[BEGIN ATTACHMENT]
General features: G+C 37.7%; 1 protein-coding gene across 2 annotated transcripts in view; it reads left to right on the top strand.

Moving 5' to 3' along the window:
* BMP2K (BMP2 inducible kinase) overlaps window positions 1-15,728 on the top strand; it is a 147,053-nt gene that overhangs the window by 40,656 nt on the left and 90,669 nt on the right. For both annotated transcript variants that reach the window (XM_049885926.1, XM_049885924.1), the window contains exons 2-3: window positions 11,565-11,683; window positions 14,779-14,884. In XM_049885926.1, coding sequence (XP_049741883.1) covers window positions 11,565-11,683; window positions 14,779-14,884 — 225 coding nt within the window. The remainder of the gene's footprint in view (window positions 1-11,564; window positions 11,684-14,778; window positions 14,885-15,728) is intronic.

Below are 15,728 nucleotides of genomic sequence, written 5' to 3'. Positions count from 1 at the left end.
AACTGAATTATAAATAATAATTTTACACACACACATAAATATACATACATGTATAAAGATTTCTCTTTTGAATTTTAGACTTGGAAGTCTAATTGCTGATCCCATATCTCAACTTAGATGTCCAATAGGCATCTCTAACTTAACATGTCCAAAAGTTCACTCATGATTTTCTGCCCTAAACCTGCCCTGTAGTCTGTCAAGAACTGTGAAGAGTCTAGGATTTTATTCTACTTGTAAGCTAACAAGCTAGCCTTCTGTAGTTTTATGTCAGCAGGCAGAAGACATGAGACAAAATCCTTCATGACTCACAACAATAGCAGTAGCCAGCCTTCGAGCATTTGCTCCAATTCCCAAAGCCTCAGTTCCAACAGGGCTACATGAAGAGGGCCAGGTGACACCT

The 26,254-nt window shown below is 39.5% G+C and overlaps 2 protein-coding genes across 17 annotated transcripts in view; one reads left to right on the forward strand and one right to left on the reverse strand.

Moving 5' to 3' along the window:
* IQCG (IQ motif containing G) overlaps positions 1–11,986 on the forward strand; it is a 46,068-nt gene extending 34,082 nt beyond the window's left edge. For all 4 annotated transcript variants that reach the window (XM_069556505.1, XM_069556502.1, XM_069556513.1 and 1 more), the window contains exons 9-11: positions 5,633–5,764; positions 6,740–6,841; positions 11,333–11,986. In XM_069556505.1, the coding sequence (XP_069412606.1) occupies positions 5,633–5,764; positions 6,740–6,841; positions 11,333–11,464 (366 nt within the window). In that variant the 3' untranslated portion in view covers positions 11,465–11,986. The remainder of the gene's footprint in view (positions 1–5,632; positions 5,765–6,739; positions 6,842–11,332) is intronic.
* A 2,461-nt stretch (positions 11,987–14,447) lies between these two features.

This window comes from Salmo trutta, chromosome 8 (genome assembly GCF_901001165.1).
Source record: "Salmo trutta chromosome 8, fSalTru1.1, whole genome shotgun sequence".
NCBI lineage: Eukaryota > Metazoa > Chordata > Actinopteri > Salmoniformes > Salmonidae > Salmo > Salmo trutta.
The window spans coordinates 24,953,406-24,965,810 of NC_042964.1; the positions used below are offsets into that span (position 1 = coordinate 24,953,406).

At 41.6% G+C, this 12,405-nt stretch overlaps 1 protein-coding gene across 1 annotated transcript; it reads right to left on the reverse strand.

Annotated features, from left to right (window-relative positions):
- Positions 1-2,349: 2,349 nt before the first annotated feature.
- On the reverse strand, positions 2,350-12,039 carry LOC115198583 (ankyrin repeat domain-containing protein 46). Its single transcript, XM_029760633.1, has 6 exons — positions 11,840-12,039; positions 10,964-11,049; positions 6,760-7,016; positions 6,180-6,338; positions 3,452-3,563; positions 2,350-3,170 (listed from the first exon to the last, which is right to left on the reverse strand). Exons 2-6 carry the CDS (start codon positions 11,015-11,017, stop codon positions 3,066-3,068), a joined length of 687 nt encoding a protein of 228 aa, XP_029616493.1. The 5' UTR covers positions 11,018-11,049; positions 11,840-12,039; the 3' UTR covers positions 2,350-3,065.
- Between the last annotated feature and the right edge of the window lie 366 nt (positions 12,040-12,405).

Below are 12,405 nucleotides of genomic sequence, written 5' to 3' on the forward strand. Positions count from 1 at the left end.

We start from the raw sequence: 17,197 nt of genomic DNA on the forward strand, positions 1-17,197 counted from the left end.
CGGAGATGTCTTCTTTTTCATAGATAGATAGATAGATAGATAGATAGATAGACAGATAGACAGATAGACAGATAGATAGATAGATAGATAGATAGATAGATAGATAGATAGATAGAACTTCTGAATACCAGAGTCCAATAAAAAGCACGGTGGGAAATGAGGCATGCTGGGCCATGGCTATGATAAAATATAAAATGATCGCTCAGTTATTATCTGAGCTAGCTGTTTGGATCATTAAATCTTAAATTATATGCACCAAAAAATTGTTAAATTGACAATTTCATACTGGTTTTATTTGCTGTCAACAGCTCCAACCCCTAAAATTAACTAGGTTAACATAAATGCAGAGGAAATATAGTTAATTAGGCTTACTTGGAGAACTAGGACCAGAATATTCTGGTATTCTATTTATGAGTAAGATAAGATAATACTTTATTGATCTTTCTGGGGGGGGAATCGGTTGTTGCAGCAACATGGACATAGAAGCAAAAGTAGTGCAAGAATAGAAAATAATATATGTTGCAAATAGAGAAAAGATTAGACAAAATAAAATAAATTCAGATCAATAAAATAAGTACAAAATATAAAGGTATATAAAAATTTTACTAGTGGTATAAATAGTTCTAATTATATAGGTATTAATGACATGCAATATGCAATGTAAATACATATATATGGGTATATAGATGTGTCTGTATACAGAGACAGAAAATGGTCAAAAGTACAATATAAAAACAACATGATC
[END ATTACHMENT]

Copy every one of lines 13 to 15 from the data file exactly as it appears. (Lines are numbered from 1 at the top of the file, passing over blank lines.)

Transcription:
The window spans coordinates 24,953,406-24,965,810 of NC_042964.1; the positions used below are offsets into that span (position 1 = coordinate 24,953,406).

At 41.6% G+C, this 12,405-nt stretch overlaps 1 protein-coding gene across 1 annotated transcript; it reads right to left on the reverse strand.

Annotated features, from left to right (window-relative positions):